As a film, Godzilla is perfectly adequate. But that’s the nicest thing I can say about it. It’s always disappointing when a breakthrough director like Gareth Edwards catches the eye of a big studio only to be hired for rote product. Big blockbusters like this tend to swallow filmmakers whole and render them more or less anonymous (see also: J.J. Abrams‘s Star Trek, Guillermo Del Toro‘s Pacific Rim). Edwards’s Monsters was a distinctive movie with real characters and story. His Godzilla is more expensive, but less of a movie. There’s nothing in it we haven’t seen a million times before.
Dir. Ben Affleck
(2012, R, 120 minutes)
Argo is the third film by Ben Affleck as a director, and it’s probably his best; Gone Baby Gone was an impressive debut, and The Town was a somewhat disappointing followup. This new film doesn’t reinvent the wheel, but it’s a taut, confidently made, straight-ahead thriller. It’s based on a true story, and generating suspense from documented events can be especially tricky – he’s building to an ending already in the history books – but Affleck succeeds.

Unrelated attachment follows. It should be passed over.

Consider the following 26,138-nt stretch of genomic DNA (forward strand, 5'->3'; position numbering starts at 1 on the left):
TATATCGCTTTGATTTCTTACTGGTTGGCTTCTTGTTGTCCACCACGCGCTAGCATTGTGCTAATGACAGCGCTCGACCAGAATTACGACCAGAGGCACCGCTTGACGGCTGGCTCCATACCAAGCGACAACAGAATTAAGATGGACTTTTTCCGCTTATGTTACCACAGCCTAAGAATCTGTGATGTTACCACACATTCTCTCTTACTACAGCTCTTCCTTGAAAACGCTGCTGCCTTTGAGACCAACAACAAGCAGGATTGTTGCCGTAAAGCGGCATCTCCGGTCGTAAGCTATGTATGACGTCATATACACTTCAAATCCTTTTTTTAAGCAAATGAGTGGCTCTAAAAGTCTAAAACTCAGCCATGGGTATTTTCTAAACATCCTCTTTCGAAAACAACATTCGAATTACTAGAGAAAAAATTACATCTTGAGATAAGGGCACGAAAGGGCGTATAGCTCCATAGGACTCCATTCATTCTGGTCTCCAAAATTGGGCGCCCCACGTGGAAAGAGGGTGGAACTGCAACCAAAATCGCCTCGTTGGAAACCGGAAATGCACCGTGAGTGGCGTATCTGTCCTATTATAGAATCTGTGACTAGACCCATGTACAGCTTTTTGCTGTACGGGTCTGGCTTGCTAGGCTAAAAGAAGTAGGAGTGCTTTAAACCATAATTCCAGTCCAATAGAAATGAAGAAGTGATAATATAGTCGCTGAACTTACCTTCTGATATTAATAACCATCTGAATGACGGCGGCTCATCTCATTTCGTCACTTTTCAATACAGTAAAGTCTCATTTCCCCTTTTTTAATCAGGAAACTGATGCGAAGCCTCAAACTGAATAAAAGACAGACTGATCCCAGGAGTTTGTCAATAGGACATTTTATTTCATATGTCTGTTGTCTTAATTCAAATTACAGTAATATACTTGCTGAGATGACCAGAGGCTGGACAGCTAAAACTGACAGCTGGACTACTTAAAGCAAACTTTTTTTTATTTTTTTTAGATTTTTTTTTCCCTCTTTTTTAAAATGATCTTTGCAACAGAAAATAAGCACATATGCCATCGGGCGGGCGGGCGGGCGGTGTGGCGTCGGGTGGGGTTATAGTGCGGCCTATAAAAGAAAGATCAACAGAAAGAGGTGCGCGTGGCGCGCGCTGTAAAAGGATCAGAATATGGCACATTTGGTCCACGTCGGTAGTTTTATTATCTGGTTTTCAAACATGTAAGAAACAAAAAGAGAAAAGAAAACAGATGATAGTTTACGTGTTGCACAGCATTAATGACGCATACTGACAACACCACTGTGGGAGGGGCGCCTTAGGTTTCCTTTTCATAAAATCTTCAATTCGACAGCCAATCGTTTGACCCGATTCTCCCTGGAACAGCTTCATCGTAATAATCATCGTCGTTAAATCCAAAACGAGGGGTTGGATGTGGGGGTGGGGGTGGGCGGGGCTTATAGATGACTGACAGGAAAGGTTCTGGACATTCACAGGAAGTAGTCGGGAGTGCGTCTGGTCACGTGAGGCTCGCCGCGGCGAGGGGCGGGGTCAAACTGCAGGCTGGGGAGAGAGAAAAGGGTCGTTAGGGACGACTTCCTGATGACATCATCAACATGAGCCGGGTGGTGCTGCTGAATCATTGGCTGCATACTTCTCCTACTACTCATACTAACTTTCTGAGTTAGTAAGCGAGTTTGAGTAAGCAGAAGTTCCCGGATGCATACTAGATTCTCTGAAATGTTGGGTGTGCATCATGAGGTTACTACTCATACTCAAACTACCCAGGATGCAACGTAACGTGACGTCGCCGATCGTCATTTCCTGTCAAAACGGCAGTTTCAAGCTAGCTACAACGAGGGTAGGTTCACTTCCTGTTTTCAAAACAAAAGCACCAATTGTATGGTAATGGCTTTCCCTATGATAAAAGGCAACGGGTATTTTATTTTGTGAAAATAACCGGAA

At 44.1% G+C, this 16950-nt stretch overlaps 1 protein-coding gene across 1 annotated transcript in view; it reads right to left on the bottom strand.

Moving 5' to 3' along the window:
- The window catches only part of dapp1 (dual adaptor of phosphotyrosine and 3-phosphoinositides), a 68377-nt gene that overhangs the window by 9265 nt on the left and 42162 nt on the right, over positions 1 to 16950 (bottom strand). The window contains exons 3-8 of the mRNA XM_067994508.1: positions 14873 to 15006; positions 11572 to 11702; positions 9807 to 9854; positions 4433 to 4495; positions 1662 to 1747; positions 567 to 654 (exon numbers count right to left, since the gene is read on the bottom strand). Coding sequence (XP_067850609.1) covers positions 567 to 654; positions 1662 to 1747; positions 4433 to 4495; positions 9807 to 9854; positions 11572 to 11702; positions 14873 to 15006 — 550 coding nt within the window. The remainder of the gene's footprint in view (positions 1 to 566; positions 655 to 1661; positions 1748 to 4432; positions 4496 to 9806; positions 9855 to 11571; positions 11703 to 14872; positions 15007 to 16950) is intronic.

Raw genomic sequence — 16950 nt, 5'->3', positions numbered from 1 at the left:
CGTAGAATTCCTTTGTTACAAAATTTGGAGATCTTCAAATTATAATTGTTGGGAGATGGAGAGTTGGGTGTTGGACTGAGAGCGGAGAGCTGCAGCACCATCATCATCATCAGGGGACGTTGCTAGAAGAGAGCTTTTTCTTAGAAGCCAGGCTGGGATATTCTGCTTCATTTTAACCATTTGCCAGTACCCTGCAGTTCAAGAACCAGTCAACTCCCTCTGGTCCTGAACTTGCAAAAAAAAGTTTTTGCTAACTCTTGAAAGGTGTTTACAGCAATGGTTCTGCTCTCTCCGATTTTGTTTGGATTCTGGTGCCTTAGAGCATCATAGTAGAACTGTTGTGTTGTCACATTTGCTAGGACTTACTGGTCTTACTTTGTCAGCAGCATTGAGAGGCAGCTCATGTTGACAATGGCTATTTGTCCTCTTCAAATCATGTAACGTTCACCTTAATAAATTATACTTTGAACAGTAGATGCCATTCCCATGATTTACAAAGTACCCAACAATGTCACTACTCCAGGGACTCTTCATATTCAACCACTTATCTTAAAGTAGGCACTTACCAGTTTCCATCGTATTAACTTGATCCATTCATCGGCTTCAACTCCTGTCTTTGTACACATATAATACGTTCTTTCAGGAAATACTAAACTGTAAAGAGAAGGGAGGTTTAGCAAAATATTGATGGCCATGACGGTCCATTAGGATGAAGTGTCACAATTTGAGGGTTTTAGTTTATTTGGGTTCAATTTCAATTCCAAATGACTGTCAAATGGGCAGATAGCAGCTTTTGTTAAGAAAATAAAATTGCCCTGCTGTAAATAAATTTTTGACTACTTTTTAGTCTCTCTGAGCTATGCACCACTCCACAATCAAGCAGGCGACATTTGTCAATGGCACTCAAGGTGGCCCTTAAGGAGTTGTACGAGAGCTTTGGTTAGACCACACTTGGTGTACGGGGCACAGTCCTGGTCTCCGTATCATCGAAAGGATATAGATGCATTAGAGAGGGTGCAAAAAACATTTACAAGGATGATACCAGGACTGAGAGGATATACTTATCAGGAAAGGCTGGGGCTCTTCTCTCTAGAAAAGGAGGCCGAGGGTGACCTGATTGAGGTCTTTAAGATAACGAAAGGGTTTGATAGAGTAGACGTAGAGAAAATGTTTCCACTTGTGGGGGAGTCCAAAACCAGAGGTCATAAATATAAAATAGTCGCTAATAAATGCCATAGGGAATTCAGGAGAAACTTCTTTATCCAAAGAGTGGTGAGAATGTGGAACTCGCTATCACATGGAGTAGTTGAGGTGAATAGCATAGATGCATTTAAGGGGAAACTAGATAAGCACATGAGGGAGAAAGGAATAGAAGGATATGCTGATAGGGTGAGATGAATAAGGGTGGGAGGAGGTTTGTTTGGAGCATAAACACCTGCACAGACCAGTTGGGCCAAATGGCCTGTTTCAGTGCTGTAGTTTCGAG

Dir. Nicolas Winding Refn
(2011, R, 100 min)
Drive does not star Vin Diesel or Paul Walker or gratuitous bikini models dancing in party scenes, as at least one viewer was disappointed to discover. The ads for the film were a bit misleading, suggesting a high-octane chase movie in order to get people into the theater – a similar marketing tactic rankled many viewers of George Clooney‘s The American last year – but having now seen the film, I don’t think the ads were patently dishonest; if this film represents an outrage for not being The Fast and the Furious, I think it says more about the viewer than the film.